Nobody spoke of it, it was too… well, you had to see it for yourself. Outsiders came to stare at it. Isn’t it marvelous? Can you believe it?
The locals shrugged these questions off. It was too unsettling. Once you started to think about it, you’d have to question everything you’d ever understood about the world. It was safer to ignore it. But if you did have to mention it, it was just…
Is it absurd to love someone you’ve never met? He sometimes wondered. But he felt he knew her well, even intimately, better than he knew anyone else. He couldn’t help but love her: she was fascinating, mysterious, and lovely. Or so he pictured her.
Her life was a glorious trail. His life was dedicated to following that trail and laying it bare for all to see. This was all he had ever wanted to do.
Sometimes he mourned the fact that they would never meet, she could never thank him for all he was doing.
Angela hated his hobby. She kept saying it was silly and dangerous. Well, it wasn’t. Not if you knew what you were doing and didn’t lose your nerve. He jumped and the air whistled around him. The adrenalin kicked in and he was free.
Gone. It was all gone. The nagging girl-friend, the growing patch of baldness on his crown, the money he’d “borrowed” from the client accounts to pay for his expensive tastes, his lonely childhood, his miserable youth.
And then there was that delicious moment of choice. If he didn’t deploy now, they need never come back again.
Sometime this summer my life got a little intense and I needed to get away for a bit. I went to stay in an old cottage by the sea and started taking long walks every day.
When you put your life on hold for a while, it gives you a suspended sort of feeling, as if time had stopped and left only you free to explore the moment. I started noticing things I’ve never seen before. Do you have any idea how many different shades of green there are? And have you ever listened to the birds chirping away throughout the day?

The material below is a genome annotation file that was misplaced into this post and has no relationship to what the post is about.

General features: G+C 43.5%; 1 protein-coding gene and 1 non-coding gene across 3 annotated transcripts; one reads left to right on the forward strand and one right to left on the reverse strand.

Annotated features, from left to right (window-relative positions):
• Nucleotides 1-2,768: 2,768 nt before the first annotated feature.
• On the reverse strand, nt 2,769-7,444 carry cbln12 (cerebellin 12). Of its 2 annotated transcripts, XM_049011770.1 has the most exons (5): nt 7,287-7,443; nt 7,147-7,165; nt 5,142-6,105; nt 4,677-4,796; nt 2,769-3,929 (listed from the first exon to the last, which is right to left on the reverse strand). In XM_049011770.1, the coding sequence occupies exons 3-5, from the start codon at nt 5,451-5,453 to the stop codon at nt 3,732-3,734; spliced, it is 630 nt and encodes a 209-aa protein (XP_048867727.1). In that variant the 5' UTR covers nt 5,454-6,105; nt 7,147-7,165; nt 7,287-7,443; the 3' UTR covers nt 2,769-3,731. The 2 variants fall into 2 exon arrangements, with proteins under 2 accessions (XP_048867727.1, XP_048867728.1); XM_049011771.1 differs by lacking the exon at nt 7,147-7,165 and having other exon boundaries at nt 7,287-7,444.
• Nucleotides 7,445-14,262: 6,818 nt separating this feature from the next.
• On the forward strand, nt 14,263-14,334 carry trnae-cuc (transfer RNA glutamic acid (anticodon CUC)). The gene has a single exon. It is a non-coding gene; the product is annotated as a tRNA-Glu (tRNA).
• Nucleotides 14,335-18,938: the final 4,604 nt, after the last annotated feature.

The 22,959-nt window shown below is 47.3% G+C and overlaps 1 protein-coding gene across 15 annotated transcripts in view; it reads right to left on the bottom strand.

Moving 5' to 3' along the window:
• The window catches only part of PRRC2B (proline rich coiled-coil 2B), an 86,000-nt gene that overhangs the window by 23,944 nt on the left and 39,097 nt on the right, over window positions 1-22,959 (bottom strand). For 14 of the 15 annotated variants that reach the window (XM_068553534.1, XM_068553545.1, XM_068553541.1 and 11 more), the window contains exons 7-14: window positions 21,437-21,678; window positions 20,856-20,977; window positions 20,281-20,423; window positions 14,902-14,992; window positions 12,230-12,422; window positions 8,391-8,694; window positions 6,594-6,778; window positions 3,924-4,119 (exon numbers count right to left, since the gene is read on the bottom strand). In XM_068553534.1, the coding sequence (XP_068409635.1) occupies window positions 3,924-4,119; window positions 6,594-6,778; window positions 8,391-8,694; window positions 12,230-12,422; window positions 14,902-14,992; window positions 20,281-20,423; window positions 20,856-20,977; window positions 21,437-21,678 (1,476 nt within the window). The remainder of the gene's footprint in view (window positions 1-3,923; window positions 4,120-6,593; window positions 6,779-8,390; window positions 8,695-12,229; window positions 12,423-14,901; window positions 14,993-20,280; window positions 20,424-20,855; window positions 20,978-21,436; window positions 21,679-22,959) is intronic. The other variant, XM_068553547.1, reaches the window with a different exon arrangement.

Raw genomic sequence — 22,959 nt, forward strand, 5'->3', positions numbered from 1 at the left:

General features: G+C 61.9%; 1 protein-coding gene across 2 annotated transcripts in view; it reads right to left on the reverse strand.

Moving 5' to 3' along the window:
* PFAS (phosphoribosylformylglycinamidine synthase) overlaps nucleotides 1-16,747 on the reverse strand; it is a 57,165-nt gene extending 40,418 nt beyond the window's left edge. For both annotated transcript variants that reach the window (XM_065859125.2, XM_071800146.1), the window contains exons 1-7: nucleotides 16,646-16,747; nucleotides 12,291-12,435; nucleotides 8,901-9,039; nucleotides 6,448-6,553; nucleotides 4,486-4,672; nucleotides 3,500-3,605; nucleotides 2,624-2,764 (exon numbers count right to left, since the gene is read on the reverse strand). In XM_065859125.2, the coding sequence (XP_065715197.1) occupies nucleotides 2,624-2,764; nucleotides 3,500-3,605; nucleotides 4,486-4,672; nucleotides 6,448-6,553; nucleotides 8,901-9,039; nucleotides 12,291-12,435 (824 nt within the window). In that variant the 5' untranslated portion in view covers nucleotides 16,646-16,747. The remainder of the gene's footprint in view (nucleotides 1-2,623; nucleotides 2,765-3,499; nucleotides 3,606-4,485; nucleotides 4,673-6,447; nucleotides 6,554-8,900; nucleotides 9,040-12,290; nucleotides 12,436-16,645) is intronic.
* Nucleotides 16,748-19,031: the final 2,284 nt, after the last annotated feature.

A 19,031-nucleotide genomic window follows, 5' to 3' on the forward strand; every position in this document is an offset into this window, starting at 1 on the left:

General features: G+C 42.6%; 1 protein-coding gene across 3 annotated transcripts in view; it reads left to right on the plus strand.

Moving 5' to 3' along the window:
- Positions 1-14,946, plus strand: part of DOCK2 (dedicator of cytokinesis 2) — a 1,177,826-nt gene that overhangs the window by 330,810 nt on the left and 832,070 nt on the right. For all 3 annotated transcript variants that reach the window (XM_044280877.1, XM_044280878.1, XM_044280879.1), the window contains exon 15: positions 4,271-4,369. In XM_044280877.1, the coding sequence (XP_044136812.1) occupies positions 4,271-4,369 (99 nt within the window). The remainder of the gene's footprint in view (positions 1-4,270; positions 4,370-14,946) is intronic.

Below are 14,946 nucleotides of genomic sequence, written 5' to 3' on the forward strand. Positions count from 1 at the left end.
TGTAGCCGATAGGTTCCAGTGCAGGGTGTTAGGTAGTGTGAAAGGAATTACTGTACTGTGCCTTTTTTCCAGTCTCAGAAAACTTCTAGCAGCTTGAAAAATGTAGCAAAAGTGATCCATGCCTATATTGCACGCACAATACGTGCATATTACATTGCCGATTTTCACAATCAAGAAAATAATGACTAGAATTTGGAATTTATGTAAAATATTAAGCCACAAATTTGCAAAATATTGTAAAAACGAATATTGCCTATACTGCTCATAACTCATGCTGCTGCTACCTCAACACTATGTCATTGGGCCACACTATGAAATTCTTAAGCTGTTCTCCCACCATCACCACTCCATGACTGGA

In a sunny bay I noticed scratch marks in the sand. They were different each day, some days shallow, some days deep, but always in the same area below the high tide mark. One morning I saw someone scratching in the sand with a stick. By the time I arrived they were gone, but the tide was still out, and I could see a picture in the sand: a colony of gulls standing, flying, landing, their wings still outstretched. I loved it.
I decided to go to the beach early the next day, to try and catch the sand-painter. When I arrived the next morning, the sand was fresh and smooth. I started walking to and fro on the beach. My patience, or lack of it, was rewarded, when I saw the sand-painter scratching away again.
Walking towards the sand-painter, I wondered how to start a conversation without seeming too rude. When I was fairly close she looked up and said “Hello, there”, and I was surprised at the friendly greeting. Afterwards I realised, my footprints told the story of my lying-in-wait only too clearly.
I looked at the new picture, a peacock in a garden. Each feather so clearly defined, you could all but see the colours. “It’s beautiful”, I gasped. She smiled, and looked pleased. “How kind”, she said. “You make a sand-painting every day?” “Most days.” “But it’s washed away by the tide.” “So it is”, she agreed. “Do you take photos then?” She laughed. “I never even thought of that.”
“But it’s a shame, all these beautiful pictures lost”, I burst out. She looked away quickly, but I caught the tears in her eyes. She was still for a minute. I started to apologise, and she silenced me with a small wave of her hand. “No, you’re right. It doesn’t last.”
“Nothing lasts”, she added quietly, and looked down again. I was sorry for intruding on her solitude. “So long”, I mumbled and started to walk away.
I hadn’t gone far when she called after me. “This way, there are no errors. There’s only the way it is.”